September 1, 2019

Not Again. What Do I Say This Time?
Labor Day
Pentecost 12,
Year C
Becky Robbins-Penniman

I had a great preaching teacher in seminary, Dr. Paul Harms. Dr. Harms said that none of our parishioners was at all interested in the process that we used in coming up with our sermons. I am quite sure he was right, but this week, Oy. You get to hear it.

Monday morning, I read all the lessons, ones I had chosen to focus on Labor Day. I jotted down the outline of a homily, pleased I had a good jump on the week. On Monday afternoon, my cell phone, basically an extension of my arm, suddenly stopped working. Just. Stopped. Tuesday, I took it to the repair shop and was told they would have a diagnosis of the problem in 24-48 hours. 24-48 hours without a phone? Seriously? I felt disoriented. We don’t even have a land line at home any more! Indeed, for the next 3 days, if I wanted to call someone, I had to hike over here to my office at the church. So annoying. But my First World Problem inspired another round of sermon thoughts focusing on both Labor Day and my forced hiatus from my phone. Later Wednesday, though, all eyes became focused on Hurricane Dorian. Thursday morning the staff and I all went into preliminary Emergency Plan mode. Would we even have a church service Sunday? And how was I going to manage caring for Good Shepherd during a hurricane without a cell phone? Aaargh!

Late Thursday afternoon, the shop called Gus to say my phone was a brick; it would cost more to repair than the phone was worth. So off I scurried in rush hour traffic on US 19 to get a new phone. In the store are TV monitors with ever-more-dire hurricane updates. First thing Friday morning, with a new phone extending from my arm, I slipped into a Publix for water and kale. You get what you need to get through a storm, I’ll get what I need. Meanwhile, there were reports of offices and meetings being cancelled, schools closing next week, and the typical media-generated panic. I’ve lived in Florida for 20 years, and the panic pattern is pretty predictable.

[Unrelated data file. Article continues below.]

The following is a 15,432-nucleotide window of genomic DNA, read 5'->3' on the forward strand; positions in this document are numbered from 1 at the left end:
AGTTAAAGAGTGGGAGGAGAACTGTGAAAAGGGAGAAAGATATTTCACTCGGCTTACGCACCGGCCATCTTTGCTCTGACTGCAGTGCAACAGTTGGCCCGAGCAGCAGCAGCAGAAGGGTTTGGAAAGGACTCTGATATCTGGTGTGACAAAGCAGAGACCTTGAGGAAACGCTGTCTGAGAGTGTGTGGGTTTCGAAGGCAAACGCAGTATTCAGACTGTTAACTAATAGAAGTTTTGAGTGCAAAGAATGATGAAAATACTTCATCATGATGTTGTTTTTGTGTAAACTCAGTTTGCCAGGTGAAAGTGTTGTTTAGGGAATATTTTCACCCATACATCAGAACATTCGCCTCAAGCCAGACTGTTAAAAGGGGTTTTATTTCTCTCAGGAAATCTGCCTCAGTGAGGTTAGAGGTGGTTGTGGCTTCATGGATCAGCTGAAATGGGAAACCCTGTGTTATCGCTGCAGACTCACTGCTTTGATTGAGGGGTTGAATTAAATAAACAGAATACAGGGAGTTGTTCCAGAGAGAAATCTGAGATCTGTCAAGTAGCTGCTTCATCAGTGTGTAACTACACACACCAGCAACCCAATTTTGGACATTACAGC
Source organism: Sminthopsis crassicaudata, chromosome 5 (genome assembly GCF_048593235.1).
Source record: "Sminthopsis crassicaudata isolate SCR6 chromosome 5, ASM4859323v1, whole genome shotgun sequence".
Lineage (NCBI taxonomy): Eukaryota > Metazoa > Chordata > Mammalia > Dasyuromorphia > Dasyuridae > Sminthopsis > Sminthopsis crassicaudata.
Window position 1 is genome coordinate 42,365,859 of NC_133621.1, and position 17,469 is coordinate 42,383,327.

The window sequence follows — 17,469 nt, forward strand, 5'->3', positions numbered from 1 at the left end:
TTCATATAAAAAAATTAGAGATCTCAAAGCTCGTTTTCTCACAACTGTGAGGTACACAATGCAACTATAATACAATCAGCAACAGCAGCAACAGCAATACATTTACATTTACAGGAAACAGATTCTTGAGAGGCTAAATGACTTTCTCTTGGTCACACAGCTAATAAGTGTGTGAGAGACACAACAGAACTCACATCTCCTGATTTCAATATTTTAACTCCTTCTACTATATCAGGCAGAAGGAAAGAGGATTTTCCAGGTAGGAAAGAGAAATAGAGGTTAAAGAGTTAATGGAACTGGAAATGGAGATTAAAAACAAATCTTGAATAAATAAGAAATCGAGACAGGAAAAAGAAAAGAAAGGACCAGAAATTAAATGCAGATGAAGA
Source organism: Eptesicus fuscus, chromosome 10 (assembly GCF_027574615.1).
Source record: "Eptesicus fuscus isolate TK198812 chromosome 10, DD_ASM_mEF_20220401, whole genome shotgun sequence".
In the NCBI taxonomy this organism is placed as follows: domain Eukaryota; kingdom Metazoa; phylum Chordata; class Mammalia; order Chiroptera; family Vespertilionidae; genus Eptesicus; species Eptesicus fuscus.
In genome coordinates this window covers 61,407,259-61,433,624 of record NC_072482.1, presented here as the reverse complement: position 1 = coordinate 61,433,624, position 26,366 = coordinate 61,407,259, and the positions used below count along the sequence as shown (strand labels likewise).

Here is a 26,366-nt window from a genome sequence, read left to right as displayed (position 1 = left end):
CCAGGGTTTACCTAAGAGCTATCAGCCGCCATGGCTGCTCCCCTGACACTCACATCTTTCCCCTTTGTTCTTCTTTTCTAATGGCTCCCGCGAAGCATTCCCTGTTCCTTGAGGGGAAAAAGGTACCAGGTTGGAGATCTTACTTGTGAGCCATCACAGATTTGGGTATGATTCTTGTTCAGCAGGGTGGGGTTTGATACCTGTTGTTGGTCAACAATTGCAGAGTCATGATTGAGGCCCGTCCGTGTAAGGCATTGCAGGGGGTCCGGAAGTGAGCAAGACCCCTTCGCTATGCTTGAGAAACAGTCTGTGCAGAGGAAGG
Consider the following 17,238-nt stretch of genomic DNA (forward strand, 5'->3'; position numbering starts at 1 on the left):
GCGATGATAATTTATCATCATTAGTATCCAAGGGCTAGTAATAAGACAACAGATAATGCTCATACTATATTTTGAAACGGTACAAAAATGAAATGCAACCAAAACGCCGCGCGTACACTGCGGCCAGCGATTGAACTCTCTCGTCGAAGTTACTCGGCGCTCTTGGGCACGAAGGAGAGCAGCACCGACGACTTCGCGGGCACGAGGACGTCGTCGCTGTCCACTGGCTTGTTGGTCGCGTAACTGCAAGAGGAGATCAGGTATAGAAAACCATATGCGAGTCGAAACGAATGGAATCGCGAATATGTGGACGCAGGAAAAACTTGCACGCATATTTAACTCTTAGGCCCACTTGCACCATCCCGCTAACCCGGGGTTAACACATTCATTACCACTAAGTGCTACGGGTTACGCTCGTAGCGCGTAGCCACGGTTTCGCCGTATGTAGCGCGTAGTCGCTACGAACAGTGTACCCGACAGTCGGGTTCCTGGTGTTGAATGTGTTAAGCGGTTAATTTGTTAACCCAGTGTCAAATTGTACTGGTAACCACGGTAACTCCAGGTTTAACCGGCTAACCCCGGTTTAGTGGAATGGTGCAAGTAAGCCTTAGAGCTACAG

Even so, I’d stopped thinking much about preaching, sure I’d be telling all y’all to stay home and stay safe on Sunday. Then I watched in wonder Friday as the expected path of the storm began to shift east. Maybe I’d be preaching after all; I had a great start already, though I was going to add the reminder that when a hurricane’s path changes and now it’s steering away from us, it means we’re lucky, not blessed. God loves the people of the Bahamas every bit as much as God loves the people of Florida.

With all that in mind, on Saturday in the early afternoon I wrote my third draft, happy I was done well ahead of time. I saved it as final, then went to a meeting and on to Celtic Kirk. Just like Dorian, the path of my sermon was to change dramatically. In fact, I don’t know why I bother writing sermons ahead of time. It seems like every other Saturday afternoon, there’s yet another shooting, yet another young white man taking others’ lives into his hands.
Not again! What am I going to say this time? …

For the full sermon text, click HERE.